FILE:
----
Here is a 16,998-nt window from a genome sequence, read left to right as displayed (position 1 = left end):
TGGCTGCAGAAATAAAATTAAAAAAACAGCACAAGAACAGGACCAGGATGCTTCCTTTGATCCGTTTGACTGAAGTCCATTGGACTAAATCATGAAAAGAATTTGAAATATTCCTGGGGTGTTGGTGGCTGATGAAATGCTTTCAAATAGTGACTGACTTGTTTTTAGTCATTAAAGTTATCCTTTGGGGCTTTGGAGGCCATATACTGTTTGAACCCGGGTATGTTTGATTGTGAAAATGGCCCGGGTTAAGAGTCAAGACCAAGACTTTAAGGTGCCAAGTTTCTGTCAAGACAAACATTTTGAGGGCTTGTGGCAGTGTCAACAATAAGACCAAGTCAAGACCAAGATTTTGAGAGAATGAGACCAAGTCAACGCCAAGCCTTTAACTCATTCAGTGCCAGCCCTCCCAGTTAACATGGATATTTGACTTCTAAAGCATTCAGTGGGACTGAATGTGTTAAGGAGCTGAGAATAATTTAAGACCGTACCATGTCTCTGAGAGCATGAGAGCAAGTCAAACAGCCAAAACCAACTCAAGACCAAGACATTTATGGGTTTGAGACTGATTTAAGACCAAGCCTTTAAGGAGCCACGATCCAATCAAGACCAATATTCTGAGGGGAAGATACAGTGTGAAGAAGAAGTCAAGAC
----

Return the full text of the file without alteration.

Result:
Here is a 16,998-nt window from a genome sequence, read left to right as displayed (position 1 = left end):
TGGCTGCAGAAATAAAATTAAAAAAACAGCACAAGAACAGGACCAGGATGCTTCCTTTGATCCGTTTGACTGAAGTCCATTGGACTAAATCATGAAAAGAATTTGAAATATTCCTGGGGTGTTGGTGGCTGATGAAATGCTTTCAAATAGTGACTGACTTGTTTTTAGTCATTAAAGTTATCCTTTGGGGCTTTGGAGGCCATATACTGTTTGAACCCGGGTATGTTTGATTGTGAAAATGGCCCGGGTTAAGAGTCAAGACCAAGACTTTAAGGTGCCAAGTTTCTGTCAAGACAAACATTTTGAGGGCTTGTGGCAGTGTCAACAATAAGACCAAGTCAAGACCAAGATTTTGAGAGAATGAGACCAAGTCAACGCCAAGCCTTTAACTCATTCAGTGCCAGCCCTCCCAGTTAACATGGATATTTGACTTCTAAAGCATTCAGTGGGACTGAATGTGTTAAGGAGCTGAGAATAATTTAAGACCGTACCATGTCTCTGAGAGCATGAGAGCAAGTCAAACAGCCAAAACCAACTCAAGACCAAGACATTTATGGGTTTGAGACTGATTTAAGACCAAGCCTTTAAGGAGCCACGATCCAATCAAGACCAATATTCTGAGGGGAAGATACAGTGTGAAGAAGAAGTCAAGAC